We all know someone that puts an enviable amount of energy into making the planet a better place, and hey, maybe that’s you! The good news is, no matter where you lie on the spectrum of green living, there are simple ways just about anyone can make their home more eco-friendly. In many cases, going green can save you money in the long run, plus there may be mortgage options that can help you pay for the upgrades. Homestyle and 203k loans both offer energy efficiency incentives.
Here, we offer a few options courtesy of Clare McNamara, MSE, Mechanical Engineering from the University of Michigan, who is passionate about making old homes more energy efficient and writes at buildingearth.net.
One of the first things homeowners can do to help themselves and the planet is to assess whether their insulation needs an upgrade. McNamara says, “Adding more insulation to your house will keep heat in during the cold months, and keep heat out during the hot months. Check out the amount of insulation in your attic or crawl space” to see if you can benefit from more. Your local home improvement store will have specific prices, but blown in insulation in the U.S. costs about $1500 on average. Other options for insulation include foam and spray.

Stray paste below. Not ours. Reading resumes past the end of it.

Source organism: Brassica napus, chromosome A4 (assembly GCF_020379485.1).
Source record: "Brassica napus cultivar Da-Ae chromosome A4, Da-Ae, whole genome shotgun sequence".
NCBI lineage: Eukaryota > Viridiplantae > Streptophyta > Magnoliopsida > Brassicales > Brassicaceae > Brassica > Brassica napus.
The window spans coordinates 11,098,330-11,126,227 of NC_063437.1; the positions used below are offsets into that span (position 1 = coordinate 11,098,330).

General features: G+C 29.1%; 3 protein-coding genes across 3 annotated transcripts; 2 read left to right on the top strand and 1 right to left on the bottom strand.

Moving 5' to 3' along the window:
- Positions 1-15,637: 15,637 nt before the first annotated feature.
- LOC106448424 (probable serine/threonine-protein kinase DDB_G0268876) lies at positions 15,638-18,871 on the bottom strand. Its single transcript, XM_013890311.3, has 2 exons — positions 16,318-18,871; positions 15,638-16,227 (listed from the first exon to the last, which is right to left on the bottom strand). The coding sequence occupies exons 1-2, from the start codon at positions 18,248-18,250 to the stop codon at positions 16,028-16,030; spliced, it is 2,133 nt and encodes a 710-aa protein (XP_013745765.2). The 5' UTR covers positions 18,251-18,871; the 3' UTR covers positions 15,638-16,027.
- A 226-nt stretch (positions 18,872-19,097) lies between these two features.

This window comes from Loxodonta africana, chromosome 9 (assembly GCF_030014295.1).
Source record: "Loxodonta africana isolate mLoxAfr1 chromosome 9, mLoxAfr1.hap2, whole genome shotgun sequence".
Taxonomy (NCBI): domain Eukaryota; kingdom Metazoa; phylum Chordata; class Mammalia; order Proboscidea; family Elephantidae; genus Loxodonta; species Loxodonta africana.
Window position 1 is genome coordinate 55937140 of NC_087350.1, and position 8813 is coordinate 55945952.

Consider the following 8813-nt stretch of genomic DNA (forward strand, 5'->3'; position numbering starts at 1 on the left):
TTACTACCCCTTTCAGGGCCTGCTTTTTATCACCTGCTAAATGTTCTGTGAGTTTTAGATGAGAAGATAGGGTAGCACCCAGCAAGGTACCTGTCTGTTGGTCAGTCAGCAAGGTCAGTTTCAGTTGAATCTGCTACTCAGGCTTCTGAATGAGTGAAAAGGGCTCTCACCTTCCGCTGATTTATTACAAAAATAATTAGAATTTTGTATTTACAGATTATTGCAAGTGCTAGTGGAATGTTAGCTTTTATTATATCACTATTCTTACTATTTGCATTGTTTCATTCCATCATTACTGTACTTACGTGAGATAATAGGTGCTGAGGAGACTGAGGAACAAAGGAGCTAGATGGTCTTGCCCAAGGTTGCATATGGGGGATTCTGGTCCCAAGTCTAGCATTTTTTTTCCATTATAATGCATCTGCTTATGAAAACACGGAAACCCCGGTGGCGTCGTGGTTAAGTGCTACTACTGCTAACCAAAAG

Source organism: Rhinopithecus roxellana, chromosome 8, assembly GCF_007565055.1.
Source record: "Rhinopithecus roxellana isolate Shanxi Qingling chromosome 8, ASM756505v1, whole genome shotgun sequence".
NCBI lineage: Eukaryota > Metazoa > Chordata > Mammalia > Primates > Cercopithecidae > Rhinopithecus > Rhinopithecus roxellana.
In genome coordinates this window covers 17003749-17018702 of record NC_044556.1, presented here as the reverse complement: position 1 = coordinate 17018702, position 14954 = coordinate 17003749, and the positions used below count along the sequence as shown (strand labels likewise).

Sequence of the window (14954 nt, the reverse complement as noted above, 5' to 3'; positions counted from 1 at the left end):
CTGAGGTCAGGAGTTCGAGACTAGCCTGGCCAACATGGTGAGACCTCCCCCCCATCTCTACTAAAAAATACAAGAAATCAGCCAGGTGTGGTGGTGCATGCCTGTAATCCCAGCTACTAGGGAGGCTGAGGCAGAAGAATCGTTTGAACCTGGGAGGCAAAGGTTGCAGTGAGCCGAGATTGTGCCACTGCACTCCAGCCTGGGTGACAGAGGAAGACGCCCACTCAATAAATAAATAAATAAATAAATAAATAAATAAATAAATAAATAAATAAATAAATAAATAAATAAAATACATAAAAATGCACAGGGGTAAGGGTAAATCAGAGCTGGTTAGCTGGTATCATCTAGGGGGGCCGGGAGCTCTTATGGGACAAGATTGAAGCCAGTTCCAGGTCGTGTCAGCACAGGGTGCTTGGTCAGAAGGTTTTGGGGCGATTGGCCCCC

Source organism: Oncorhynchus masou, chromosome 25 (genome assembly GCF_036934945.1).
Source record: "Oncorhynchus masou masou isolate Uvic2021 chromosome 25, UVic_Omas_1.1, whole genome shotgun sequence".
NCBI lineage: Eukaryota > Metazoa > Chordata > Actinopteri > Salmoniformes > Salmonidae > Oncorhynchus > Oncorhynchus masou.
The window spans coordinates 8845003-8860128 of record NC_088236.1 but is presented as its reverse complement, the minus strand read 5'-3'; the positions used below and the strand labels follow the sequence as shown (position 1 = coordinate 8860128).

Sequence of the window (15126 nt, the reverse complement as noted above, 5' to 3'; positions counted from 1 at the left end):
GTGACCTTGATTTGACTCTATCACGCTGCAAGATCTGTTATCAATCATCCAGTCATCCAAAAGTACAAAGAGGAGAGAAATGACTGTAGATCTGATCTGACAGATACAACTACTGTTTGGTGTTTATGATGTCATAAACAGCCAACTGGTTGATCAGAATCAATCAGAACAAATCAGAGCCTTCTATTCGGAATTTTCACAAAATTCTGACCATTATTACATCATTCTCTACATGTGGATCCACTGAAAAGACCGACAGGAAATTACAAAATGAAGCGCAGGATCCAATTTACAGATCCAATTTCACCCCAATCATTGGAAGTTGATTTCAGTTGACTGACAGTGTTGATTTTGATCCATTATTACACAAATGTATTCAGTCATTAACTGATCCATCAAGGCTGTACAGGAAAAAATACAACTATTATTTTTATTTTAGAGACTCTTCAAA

Heating and Cooling
It sounds obvious, but if you’re not already running high efficiency heating and cooling systems, the first step is to update your models. The cost of new systems, while pricey, can be offset by long-term energy savings. McNamara notes that the units shouldn’t be the only focus: servicing your duct work will help make sure “the warm or cool air is actually moving to where you want it to go, rather than leaking out along the way.” Additionally, newer water heater models such as tank-less or gas condensing models can save considerable amounts of energy. Upgrading to energy efficient models for central air, furnace, and water heater will total $6000-$7000 on average.
Heating and cooling create some of the biggest energy costs for a home, so McNamara notes that “having windows that are well sealed and insulated can go a long way to lowering the carbon footprint of a house.” New energy efficient windows will be ENERGY STAR rated, which means the government approves the product. Assuming standard window size, upgraded windows can cost about $500-$700 each.
If you’re hoping to power your home with solar panels, it’s important to consider the variables that could lead to pricey installation costs. These costs are directly related to how many solar panels are required, which is based on how much power your home needs, and how much sunlight you can expect in your area. An average American household uses 897 kWh (kilowatthours) per month. Before you take the leap from idea to installation, McNamara says to “first do everything possible to lower the amount of electricity your home uses…especially the washer, dryer and water heater.”
Ready to upgrade? Let me help you help the planet. Give me a call to talk about eco-friendly mortgages today.